With a lot of negativity around, Saina decided to leave Hyderabad and move to Bengaluru to the Prakash Padukone Academy and train with Vimal Kumar.
‘It was as if something very dear was being taken away from me. Earlier, I had literally begged her not to go. But by then she had been influenced by others and had already made up her mind. While I did not want to hold her back and stall her progress, I knew this was something that wasn’t beneficial for either of us.'
'Yes, I indeed had other players to look after and Sindhu had made serious progress in the two years between 2012 and 2014. But I had never intended to neglect Saina. Maybe I wasn’t able to convey this to her,’ said Gopi. ‘Maybe Viren or Vimal or Prakash sir could have spoken to her. I don’t know why they did not. In fact, they encouraged her to leave Hyderabad. It is a mystery to me why Prakash sir has never said anything positive about me while I have always looked up to him as my role model,’ Gopi said with a sense of disappointment.
'It was one of the worst days of my life,’ Gopi added.
'Gopi had a job to do for India and he was doing it to the best of his abilities. Saina too had her career to look after and she decided that moving to Bengaluru was the best option for her at the time. You have to understand she was deeply hurt in doing what she did. She would break down every day for Gopi was the most important man in her life. But the feeling she got was that he wasn’t concerned about her anymore and she couldn’t deal with the pressure of what was happening,’ Kashyap said.
While it was a feeling of betrayal that forced Saina to move to Bengaluru, for Gopi it was a case of losing everything he had worked on for over a decade. He had lost his favourite student. Sindhu, however, benefited from this as Gopi started to invest in her. She grabbed the opportunity with both hands and started doing exactly what her coach wanted her to do.
The duo soon started preparing for the 2016 Rio Games with single-minded determination. Saina too wasn’t to be left behind. To her credit, she became the world’s number one player within three months of moving to Bengaluru and seemed to have sorted out her game. But with time, her training in Bengaluru lost steam and she started getting injured frequently.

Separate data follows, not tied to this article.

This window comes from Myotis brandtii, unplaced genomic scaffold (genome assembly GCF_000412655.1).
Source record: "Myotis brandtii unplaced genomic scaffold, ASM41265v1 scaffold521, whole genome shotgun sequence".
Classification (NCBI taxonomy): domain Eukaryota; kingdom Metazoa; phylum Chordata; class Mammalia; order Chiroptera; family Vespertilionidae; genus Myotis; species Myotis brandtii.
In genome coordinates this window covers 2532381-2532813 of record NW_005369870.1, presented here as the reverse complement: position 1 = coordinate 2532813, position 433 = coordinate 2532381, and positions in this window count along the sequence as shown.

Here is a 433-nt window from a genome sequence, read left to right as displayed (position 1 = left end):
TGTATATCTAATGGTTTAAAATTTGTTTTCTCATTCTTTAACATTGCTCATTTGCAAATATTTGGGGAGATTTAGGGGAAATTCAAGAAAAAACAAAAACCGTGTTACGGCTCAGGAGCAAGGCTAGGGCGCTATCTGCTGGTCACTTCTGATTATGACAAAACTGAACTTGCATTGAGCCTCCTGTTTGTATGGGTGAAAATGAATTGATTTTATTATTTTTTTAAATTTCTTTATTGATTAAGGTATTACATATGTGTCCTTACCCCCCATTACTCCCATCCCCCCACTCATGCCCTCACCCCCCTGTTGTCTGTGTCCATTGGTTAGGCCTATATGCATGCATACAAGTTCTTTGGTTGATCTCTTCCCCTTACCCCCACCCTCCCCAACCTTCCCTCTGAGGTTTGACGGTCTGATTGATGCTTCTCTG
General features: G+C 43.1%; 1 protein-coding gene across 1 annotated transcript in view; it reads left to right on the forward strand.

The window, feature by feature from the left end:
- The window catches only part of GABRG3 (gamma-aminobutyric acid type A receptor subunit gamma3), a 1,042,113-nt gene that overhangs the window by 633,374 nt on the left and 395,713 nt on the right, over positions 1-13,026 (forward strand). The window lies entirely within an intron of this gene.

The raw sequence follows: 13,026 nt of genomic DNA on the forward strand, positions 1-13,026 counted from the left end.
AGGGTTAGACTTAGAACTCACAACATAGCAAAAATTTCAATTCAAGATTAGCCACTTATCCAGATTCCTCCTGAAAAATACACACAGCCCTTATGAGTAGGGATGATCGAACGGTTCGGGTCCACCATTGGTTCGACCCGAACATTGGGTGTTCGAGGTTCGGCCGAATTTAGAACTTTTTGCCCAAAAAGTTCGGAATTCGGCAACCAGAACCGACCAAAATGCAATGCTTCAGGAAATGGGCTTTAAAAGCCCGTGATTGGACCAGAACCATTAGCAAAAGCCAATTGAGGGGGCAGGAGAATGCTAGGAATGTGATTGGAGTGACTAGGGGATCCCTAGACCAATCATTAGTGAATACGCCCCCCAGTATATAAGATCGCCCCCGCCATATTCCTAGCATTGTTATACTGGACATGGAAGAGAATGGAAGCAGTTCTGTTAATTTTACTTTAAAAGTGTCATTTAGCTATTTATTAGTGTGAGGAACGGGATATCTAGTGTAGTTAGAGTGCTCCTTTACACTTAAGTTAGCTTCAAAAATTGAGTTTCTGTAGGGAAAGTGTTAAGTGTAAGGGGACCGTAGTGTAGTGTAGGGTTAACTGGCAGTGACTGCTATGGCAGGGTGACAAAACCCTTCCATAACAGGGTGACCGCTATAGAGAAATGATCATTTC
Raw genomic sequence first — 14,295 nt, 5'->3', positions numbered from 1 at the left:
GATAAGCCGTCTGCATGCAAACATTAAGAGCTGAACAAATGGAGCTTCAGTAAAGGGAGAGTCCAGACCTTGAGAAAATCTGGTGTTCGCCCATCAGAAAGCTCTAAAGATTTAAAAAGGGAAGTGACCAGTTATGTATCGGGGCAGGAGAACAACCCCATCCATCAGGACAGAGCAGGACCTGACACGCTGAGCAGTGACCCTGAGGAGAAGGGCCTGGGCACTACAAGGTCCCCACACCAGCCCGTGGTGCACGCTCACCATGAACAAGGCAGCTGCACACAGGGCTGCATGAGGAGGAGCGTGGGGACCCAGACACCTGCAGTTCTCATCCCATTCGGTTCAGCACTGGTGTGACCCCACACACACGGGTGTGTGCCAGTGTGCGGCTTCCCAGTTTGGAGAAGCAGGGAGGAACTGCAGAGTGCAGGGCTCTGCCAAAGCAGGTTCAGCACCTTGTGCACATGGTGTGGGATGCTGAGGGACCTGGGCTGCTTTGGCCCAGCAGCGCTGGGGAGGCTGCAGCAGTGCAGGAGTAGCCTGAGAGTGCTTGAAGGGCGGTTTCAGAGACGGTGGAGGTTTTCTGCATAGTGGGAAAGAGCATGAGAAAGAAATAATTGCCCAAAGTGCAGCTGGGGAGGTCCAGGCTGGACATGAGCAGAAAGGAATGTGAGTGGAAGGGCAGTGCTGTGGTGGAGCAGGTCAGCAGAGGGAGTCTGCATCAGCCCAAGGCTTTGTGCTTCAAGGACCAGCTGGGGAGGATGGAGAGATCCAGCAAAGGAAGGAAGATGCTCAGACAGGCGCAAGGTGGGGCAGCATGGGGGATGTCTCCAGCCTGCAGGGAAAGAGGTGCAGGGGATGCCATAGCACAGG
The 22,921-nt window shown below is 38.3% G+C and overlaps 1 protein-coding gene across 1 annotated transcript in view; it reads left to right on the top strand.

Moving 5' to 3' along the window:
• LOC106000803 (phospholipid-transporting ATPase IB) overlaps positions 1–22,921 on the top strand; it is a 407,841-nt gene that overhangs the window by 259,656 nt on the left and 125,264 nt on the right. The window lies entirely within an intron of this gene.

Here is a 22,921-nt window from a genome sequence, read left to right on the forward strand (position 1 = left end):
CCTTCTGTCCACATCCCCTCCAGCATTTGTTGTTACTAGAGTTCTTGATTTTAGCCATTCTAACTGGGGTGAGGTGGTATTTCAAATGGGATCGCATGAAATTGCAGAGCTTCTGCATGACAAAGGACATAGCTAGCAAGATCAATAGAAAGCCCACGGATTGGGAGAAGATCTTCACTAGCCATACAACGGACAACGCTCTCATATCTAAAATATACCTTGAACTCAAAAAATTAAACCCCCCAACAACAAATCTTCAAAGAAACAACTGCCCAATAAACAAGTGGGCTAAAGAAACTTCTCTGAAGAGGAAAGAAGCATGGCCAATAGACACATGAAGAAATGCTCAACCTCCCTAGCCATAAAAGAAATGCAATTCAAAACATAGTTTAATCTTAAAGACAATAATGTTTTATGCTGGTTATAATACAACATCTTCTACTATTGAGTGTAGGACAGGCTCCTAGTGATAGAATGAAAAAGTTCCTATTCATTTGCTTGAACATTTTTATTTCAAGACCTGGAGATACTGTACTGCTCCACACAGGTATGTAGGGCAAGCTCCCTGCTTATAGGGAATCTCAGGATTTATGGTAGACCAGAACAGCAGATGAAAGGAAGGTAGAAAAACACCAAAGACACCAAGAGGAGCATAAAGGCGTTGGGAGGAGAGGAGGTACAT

With Sindhu again doing brilliantly to win the silver, Saina, the original superstar, seemed to have all but disappeared from people’s radar back home by then.
‘My wife is a perfect Haryanvi Jatni, if you know what I mean. She is just too headstrong and proud. She desperately wanted to go back to Gopi sir and say sorry. She needed him badly but she was just too stubborn to admit it and open up to him. She wasn’t willing to go back to a situation where she had nothing to show for herself. She had to complete her rehab, make a comeback and then go back to him having proven herself,’ Kashyap said with a chuckle.
It was at the Glasgow World Championships in 2017 that Saina finally spoke to Gopi. A bronze medal after coming back from her injury meant she had something to show for her efforts. That’s what prompted her to approach Gopi and ask him to take her back.
‘Yes, it was difficult. By this time Sindhu had become who she is now, but Saina is someone I can never say no to. It was complicated. I have always believed these two players are the best Indian badminton has seen in decades, and as their coach, I have equal responsibility for both of them. Once she said to me she wanted to come back, I didn’t have it in me to say no to her,’ said Gopi.
'I am convinced both Sindhu and Saina can win medals for India in Tokyo and that’s what I am determined to work towards in the next few months,’ said Gopi.
While one got India its first-ever Olympic medal in badminton, the other went a step further and changed the colour of the medal. If Saina is the first Indian to reach the world number one ranking, Sindhu is the first Indian to have won a world title, not to forget her five medals at the World Championships between 2013 and 2019. In this classic rivalry between two ace shuttlers, there is only one winner. India.
While it might be far-fetched to expect an Indian one-two (like the Games final at 2018 Gold Coast) in Tokyo, it is safe to say that Gopi and the two star women will give it all they have to make history. Saina will play with all her grit and determination while Sindhu will use all her physicality to negotiate the slow courts in Tokyo. And Gopi, for one final tournament perhaps, will be sitting in the coaches’ chair thinking this is his chance.
With inputs and excerpts with permission from Dreams of a Billion: India and the Olympic Games by Boria Majumdar and Nalin Mehta published by HarperCollins India.
Dreams of a Billion: India and the Olympic Games is available in offline and online stores.